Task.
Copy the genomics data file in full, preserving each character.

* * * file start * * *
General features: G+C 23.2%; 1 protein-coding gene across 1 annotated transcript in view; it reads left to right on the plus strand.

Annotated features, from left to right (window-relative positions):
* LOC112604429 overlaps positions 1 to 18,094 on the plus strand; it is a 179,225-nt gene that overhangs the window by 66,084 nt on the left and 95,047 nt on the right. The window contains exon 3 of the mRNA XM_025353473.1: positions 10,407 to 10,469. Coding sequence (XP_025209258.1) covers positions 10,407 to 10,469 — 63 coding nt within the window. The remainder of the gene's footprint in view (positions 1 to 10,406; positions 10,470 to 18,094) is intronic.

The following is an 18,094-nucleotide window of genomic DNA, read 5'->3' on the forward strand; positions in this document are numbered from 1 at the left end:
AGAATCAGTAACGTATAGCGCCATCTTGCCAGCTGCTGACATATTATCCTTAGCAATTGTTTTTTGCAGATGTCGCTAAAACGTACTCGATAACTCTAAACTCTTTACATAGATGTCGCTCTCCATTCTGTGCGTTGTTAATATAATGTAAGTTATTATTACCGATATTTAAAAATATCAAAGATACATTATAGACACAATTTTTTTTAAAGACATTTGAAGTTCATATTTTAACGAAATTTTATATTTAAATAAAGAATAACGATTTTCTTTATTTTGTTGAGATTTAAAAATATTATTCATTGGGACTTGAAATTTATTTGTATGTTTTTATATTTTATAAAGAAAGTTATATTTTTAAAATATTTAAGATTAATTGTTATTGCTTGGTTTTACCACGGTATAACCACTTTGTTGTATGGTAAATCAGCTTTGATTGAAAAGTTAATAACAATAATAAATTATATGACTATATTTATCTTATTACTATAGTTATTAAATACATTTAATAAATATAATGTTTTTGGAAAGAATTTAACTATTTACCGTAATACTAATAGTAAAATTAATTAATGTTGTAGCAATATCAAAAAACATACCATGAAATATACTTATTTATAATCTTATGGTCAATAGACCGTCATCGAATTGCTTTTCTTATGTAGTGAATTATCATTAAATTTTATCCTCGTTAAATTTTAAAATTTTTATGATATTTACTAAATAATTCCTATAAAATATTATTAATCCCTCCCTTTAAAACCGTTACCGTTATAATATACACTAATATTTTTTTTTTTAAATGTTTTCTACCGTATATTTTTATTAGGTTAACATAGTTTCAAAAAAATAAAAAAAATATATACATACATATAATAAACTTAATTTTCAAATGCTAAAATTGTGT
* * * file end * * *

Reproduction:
General features: G+C 23.2%; 1 protein-coding gene across 1 annotated transcript in view; it reads left to right on the plus strand.

Annotated features, from left to right (window-relative positions):
* LOC112604429 overlaps positions 1 to 18,094 on the plus strand; it is a 179,225-nt gene that overhangs the window by 66,084 nt on the left and 95,047 nt on the right. The window contains exon 3 of the mRNA XM_025353473.1: positions 10,407 to 10,469. Coding sequence (XP_025209258.1) covers positions 10,407 to 10,469 — 63 coding nt within the window. The remainder of the gene's footprint in view (positions 1 to 10,406; positions 10,470 to 18,094) is intronic.

The following is an 18,094-nucleotide window of genomic DNA, read 5'->3' on the forward strand; positions in this document are numbered from 1 at the left end:
AGAATCAGTAACGTATAGCGCCATCTTGCCAGCTGCTGACATATTATCCTTAGCAATTGTTTTTTGCAGATGTCGCTAAAACGTACTCGATAACTCTAAACTCTTTACATAGATGTCGCTCTCCATTCTGTGCGTTGTTAATATAATGTAAGTTATTATTACCGATATTTAAAAATATCAAAGATACATTATAGACACAATTTTTTTTAAAGACATTTGAAGTTCATATTTTAACGAAATTTTATATTTAAATAAAGAATAACGATTTTCTTTATTTTGTTGAGATTTAAAAATATTATTCATTGGGACTTGAAATTTATTTGTATGTTTTTATATTTTATAAAGAAAGTTATATTTTTAAAATATTTAAGATTAATTGTTATTGCTTGGTTTTACCACGGTATAACCACTTTGTTGTATGGTAAATCAGCTTTGATTGAAAAGTTAATAACAATAATAAATTATATGACTATATTTATCTTATTACTATAGTTATTAAATACATTTAATAAATATAATGTTTTTGGAAAGAATTTAACTATTTACCGTAATACTAATAGTAAAATTAATTAATGTTGTAGCAATATCAAAAAACATACCATGAAATATACTTATTTATAATCTTATGGTCAATAGACCGTCATCGAATTGCTTTTCTTATGTAGTGAATTATCATTAAATTTTATCCTCGTTAAATTTTAAAATTTTTATGATATTTACTAAATAATTCCTATAAAATATTATTAATCCCTCCCTTTAAAACCGTTACCGTTATAATATACACTAATATTTTTTTTTTTAAATGTTTTCTACCGTATATTTTTATTAGGTTAACATAGTTTCAAAAAAATAAAAAAAATATATACATACATATAATAAACTTAATTTTCAAATGCTAAAATTGTGT